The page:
Why isn't Arthur Conan Doyle considered a first-rate writer?

I find the style of the Sherlock Holmes books astounding. Here are some of the sentences I liked:

Holmes lay with his gaunt figure stretched in his deep chair, his pipe curling forth slow wreaths of acrid tobacco, while his eyelids drooped over his eyes so lazily that he might almost have been asleep were it not that at any halt or questionable passage of my narrative they half lifted, and two gray eyes, as bright and keen as rapiers, transfixed me with their searching glance.


You remember that last night when I came through that door I begged and prayed you for mercy, and you laughed in my face as you are trying to laugh now, only your coward heart cannot keep your lips from twitching?


Of all ruins, that of a noble mind is the most deplorable.


It was a September evening, and not yet seven o’clock, but the day had been a dreary one, and a dense drizzly fog lay low upon the great city. Mudcolored clouds drooped sadly over the muddy streets. Down the Strand the lamps were but misty splotches of diffused light which threw a feeble circular glimmer upon the slimy pavement. The yellow glare from the shop-windows streamed out into the steamy, vaporous air, and threw a murky, shifting radiance across the crowded thoroughfare. There was, to my mind, something eerie and ghost-like in the endless procession of faces which flitted across these narrow bars of light,—sad faces and glad, haggard and merry. Like all human kind, they flitted from the gloom into the light, and so back into the gloom once more. I am not subject to impressions, but the dull, heavy evening, with the strange business upon which we were engaged, combined to make me nervous and depressed.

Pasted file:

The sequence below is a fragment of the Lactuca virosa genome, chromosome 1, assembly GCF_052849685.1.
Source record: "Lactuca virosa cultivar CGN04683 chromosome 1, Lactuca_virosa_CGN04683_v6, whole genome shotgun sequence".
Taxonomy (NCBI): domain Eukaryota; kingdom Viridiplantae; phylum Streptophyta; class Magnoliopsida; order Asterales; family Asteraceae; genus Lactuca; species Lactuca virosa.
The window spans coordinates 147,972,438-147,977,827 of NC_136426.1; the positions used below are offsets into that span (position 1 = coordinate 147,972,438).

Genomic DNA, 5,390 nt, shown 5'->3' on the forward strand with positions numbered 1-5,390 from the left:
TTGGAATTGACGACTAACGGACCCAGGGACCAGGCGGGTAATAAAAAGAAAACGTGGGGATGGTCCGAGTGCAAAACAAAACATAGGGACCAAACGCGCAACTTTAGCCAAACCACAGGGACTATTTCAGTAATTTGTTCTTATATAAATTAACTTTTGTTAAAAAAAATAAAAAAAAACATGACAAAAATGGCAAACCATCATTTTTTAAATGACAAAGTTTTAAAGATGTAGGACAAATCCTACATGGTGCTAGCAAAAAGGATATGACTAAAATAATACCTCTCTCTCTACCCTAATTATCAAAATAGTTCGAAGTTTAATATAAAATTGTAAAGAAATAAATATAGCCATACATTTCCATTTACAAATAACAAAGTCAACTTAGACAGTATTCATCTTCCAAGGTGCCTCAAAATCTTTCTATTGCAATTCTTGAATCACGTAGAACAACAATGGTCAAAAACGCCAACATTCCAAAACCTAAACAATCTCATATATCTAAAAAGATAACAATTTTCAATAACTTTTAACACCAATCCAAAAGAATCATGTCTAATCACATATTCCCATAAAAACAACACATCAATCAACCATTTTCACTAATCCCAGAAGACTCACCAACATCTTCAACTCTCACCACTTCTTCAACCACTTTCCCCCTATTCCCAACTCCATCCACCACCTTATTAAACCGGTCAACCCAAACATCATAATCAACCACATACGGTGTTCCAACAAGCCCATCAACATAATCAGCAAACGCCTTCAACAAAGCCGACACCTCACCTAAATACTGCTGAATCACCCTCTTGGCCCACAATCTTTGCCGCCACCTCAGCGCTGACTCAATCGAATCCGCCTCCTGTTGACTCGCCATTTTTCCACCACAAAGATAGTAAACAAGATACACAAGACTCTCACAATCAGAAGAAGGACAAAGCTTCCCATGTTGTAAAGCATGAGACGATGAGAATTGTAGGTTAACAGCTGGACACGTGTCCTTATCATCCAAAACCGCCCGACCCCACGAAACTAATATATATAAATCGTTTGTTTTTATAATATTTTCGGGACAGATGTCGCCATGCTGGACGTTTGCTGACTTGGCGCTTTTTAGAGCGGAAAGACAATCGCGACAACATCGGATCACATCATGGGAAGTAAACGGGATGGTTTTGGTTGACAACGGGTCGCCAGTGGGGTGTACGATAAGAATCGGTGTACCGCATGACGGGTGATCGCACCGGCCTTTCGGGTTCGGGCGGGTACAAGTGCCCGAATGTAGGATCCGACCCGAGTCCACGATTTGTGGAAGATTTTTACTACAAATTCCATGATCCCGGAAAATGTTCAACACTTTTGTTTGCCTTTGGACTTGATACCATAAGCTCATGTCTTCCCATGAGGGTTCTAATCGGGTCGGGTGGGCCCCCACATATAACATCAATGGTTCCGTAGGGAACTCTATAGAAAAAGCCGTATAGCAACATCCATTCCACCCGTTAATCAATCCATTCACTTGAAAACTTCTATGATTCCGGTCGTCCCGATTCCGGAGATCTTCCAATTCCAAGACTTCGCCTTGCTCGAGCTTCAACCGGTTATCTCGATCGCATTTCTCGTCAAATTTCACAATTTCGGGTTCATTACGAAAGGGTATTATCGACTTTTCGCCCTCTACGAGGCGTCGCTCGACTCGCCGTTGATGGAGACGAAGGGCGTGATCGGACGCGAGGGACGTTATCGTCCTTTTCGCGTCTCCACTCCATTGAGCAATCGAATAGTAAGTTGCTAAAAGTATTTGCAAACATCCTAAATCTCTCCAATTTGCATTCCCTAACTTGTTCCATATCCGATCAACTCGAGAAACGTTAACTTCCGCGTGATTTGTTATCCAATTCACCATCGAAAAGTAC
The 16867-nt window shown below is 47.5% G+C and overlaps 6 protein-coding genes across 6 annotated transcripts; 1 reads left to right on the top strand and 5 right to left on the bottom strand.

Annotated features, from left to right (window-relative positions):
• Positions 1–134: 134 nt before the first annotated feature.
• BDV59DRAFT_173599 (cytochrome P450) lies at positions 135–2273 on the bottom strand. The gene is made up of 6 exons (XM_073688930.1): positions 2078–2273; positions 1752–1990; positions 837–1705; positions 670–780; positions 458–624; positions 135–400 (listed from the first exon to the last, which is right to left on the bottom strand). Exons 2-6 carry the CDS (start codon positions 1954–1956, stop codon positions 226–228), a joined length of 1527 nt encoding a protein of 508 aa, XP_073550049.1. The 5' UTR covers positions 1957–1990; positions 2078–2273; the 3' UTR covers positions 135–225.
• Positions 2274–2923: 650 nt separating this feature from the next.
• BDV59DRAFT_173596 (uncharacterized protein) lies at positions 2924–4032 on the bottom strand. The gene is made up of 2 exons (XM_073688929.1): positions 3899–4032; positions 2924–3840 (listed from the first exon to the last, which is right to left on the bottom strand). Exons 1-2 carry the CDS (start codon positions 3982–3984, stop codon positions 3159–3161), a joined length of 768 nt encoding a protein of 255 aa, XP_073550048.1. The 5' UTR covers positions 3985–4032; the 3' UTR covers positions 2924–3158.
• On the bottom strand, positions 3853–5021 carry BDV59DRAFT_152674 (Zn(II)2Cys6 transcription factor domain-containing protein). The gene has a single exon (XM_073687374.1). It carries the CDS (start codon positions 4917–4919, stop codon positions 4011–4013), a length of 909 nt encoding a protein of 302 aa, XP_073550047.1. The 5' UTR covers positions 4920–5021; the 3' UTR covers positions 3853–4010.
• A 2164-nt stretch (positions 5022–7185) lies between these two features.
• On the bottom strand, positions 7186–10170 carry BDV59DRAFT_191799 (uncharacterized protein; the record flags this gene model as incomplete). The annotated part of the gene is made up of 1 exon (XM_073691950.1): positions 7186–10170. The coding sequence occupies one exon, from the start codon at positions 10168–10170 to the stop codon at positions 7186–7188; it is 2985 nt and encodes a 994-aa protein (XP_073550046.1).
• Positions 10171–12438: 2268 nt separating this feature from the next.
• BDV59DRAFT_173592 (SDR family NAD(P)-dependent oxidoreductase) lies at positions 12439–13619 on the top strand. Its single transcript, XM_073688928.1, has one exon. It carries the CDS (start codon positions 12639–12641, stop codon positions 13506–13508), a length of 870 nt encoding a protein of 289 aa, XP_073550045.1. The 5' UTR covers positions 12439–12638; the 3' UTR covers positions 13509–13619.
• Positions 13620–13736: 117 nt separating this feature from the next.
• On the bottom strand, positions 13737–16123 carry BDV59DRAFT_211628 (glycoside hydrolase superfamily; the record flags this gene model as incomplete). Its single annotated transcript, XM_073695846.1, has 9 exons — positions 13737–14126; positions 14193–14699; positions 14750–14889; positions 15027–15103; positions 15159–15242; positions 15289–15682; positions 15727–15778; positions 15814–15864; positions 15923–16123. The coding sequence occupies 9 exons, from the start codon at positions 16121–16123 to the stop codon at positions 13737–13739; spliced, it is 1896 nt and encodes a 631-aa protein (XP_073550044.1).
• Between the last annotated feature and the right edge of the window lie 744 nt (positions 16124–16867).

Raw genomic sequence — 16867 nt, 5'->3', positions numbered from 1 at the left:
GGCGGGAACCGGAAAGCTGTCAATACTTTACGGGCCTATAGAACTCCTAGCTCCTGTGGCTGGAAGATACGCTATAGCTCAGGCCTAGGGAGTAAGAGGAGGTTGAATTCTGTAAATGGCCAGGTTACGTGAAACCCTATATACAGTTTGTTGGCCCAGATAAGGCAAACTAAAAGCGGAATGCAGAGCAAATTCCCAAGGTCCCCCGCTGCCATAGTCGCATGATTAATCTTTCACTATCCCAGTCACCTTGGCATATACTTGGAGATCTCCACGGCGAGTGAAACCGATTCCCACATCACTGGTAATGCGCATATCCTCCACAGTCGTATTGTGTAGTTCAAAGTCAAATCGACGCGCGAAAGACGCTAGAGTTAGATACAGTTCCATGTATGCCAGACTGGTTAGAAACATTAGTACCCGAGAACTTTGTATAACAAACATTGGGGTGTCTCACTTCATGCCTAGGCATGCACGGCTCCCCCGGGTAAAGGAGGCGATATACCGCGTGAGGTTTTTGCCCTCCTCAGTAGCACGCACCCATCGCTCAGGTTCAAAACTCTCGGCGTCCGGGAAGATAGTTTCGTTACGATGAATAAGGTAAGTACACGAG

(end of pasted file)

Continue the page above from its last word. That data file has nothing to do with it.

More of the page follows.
I find the above phrases fascinating, and I don't remember feeling that same intensity when I read, say, Dickens or James. (I read only acclaimed excerpts of grade-A writers, except for Emily Bronte who I like). Am I missing something? Why isn't he considered a member of that elite literary group?

  • 3
    In the first half of the 20th century, crime novels were not considered high literature, and nobody who wrote one could possibly be deemed a first-rate writer. Possibly this prejudice clouded Doyle's reputation enough that it still hasn't recovered today, when acclaimed literary novelists are writing mystery novels (Kate Atkinson comes to mind, but there are several others).
    – Peter Shor
    Commented Jun 23, 2023 at 17:13
  • Conan Doyle only wrote four crime novels. Sherlock Holmes almost exclusively appeared in short stories. He also wrote several adventure novels.
    – Chenmunka
    Commented Jun 23, 2023 at 20:58
  • 3
    It probably would also be useful to have sources indicating that he is considered to not be a first-rate writer. Commented Jun 24, 2023 at 12:23
  • 1
    @SeanDuggan I would second this. AFAIK Conan Doyle is generally quite highly regarded. Enough, at least, that I found a collection of his works editor by none other an authority than Harold Bloom.
    – Matt Thrower
    Commented Jun 25, 2023 at 21:54
  • 2
    @MattThrower: I believe Harold Bloom was arguing that genre books could be great literature long before this was a general consensus among critics/academics. Here, for example, is his recommendation for Little, Big, a fantasy novel by John Crowley.
    – Peter Shor
    Commented Jun 26, 2023 at 10:34

2 Answers 2


I'm going to answer by taking issue with the question itself. I think we can demonstrate that while Conan-Doyle might not be truly considered "first-rate", his work is taken seriously by academics and literati and is taught and studied in the English-speaking world.

Let's begin by trying to define "first-rate" here. There is no hard and fast definition of the English canon, but I haven't found a listing of canonical authors which includes Conan-Doyle. However, given the volume of literature produced in English, inclusion in the canon is an extremely high bar and is generally reserved for authors whose work was exceptionally innovative and influential. As worthy as you may feel Conan-Doyle's work is, I'm sure you can see that he doesn't really belong in that truly exalted club.